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Publication numberUS6278270 B1
Publication typeGrant
Application numberUS 09/430,307
Publication dateAug 21, 2001
Filing dateOct 29, 1999
Priority dateOct 29, 1999
Fee statusPaid
Also published asEP1096222A1, EP1096222B1
Publication number09430307, 430307, US 6278270 B1, US 6278270B1, US-B1-6278270, US6278270 B1, US6278270B1
InventorsEliud Robles-Flores, Edward W. Schnepf, Douglas A. Gutberlet, Carl H. Hall, Randall C. Ryon, James B. Myers
Original AssigneeXerox Corporation
Export CitationBiBTeX, EndNote, RefMan
External Links: USPTO, USPTO Assignment, Espacenet
Apparatus and method for detecting small distance changes between opposed surfaces using giant magneto resistance effect sensor
US 6278270 B1
Abstract
A device that can sense small changes in distance between opposed surfaces includes a ferromagnetic material and a giant magneto resistance effect sensor. A current source applies a current to the sensor to operate the sensor and read the magnetic field that impinges on the sensor from the ferromagnetic material. The magnetic field changes when the distance between the opposed surfaces changes. The device can be used in imaging apparatus to sense multifeeds and other conditions.
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Claims(33)
What is claimed is:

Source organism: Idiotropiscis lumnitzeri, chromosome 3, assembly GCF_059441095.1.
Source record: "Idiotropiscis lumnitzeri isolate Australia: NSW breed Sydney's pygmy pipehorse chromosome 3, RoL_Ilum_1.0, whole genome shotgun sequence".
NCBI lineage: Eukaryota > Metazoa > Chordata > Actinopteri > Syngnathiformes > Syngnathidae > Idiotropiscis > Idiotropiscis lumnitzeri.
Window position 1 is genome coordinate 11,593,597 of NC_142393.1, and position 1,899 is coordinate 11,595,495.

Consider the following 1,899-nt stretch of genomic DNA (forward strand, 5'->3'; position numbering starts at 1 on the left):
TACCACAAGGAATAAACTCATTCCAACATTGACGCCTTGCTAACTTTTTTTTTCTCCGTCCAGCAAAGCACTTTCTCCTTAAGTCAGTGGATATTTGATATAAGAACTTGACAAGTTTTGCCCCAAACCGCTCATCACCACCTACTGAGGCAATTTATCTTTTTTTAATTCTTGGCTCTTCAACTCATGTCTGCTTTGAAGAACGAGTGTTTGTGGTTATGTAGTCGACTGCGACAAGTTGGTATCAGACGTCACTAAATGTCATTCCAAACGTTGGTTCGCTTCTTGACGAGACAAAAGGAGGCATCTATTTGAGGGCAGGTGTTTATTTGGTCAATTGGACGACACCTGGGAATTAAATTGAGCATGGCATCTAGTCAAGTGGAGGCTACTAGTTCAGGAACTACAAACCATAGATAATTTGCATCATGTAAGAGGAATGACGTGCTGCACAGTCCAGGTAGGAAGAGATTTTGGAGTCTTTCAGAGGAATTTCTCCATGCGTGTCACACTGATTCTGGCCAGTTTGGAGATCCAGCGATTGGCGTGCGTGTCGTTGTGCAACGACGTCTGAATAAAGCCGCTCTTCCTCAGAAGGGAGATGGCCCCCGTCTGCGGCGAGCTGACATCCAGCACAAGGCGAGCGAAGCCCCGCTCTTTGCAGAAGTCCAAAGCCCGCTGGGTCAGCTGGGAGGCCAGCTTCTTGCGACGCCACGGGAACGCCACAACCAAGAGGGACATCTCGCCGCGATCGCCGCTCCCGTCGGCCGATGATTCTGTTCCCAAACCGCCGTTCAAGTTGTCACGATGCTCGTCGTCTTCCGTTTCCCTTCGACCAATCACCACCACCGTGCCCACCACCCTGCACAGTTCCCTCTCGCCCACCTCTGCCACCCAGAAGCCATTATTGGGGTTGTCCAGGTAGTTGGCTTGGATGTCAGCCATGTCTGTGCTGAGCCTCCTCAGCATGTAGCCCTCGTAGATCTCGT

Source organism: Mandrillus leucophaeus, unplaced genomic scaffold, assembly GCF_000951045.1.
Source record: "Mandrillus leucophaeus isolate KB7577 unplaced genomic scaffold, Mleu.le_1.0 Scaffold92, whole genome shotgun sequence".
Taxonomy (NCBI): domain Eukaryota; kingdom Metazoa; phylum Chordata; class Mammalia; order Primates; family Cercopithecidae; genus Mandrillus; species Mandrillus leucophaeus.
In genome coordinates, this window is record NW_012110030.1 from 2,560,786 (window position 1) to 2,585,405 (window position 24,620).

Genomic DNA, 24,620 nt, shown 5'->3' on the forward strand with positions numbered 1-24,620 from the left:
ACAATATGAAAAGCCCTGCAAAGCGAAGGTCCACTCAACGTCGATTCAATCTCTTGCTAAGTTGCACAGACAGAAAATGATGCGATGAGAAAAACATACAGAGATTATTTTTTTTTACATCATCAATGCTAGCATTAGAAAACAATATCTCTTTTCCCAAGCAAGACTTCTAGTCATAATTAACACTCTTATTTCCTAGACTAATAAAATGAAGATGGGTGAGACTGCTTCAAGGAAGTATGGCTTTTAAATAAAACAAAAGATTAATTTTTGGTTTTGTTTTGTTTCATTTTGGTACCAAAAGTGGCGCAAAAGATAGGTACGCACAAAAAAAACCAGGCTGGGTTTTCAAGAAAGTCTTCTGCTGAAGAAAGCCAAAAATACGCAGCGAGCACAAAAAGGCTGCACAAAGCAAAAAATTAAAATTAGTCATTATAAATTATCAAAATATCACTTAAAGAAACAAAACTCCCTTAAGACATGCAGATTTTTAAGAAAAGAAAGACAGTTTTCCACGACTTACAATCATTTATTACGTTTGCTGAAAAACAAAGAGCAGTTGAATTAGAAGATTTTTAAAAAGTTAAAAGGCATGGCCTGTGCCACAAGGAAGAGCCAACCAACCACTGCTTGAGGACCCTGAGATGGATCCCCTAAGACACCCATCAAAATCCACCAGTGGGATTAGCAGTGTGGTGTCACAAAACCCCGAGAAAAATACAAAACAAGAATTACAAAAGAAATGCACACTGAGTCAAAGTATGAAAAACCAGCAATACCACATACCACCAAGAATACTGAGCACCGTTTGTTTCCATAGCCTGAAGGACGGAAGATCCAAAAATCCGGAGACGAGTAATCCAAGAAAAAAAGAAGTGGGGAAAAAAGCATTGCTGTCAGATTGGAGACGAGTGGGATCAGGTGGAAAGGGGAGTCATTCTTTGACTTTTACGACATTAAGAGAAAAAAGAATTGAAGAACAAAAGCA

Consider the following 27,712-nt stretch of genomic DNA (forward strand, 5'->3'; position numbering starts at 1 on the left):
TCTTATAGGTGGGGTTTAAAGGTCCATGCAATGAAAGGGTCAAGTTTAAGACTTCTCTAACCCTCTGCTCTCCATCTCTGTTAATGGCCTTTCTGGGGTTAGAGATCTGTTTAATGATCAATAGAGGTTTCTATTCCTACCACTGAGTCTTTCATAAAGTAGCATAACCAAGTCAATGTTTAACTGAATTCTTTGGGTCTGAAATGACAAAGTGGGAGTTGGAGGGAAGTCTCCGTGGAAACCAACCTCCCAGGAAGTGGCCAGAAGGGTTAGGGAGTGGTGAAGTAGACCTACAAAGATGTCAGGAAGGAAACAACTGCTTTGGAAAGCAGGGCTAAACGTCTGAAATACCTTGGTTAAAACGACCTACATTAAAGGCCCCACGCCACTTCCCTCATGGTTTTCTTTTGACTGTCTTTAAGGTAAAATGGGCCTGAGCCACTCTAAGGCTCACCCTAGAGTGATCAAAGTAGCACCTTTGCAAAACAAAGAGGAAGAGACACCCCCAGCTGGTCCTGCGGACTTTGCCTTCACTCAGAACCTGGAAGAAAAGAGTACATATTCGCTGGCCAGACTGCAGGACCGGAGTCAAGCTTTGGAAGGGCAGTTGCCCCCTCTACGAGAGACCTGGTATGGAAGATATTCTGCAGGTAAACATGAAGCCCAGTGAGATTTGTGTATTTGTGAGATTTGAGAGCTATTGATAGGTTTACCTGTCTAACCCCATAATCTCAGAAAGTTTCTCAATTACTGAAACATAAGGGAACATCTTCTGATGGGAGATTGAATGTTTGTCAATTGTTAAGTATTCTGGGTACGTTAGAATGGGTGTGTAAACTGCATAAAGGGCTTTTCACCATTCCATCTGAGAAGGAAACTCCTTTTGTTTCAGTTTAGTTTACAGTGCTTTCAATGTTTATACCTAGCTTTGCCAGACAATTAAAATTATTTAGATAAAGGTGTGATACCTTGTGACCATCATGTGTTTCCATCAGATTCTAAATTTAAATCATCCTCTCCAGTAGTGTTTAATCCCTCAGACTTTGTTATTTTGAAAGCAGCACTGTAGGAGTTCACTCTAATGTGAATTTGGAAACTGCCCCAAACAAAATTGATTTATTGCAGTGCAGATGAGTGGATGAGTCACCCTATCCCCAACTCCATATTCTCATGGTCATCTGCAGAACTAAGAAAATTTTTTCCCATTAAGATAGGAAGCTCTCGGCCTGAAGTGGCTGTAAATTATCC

1. A device that detects a change in the distance between opposed surfaces, comprising:
a first roller having a first surface;
a second roller having a second surface relatively movable toward or away from the first surface;
a ferromagnetic material on the second roller;
a giant magneto resistance effect sensor spaced from the ferromagnetic material, the ferromagnetic material emits a magnetic field that impinges on the sensor; and
a current source that applies a current to operate the sensor and reads the magnetic field emitted by the ferromagnetic material that impinges on the sensor;
wherein the magnetic field emitted by the ferromagnetic material changes when the second surface moves relatively toward or away from the first surface and changes the distance between the first and second surfaces, and the sensor detects the changes in distance between the first and second surfaces based on the change in the magnetic field.
2. The device of claim 1, wherein the second surface comprises the ferromagnetic material.
3. The device of claim 1, wherein the second surface is movable with respect to the first surface when an object passes between, and contacts, the first and second surfaces.
4. The device of claim 3, wherein the object is light transparent.
5. The device of claim 3, wherein the object comprises at least one sheet.
6. The device of claim 1, wherein the ferromagnetic material comprises a coating formed on a substrate.
7. The device of claim 1, wherein the ferromagnetic material comprises a magnet.
8. The device of claim 1, wherein the first surface and the second surface do not directly face each other.
9. An apparatus, comprising:
a feed path for conveying objects through the apparatus; and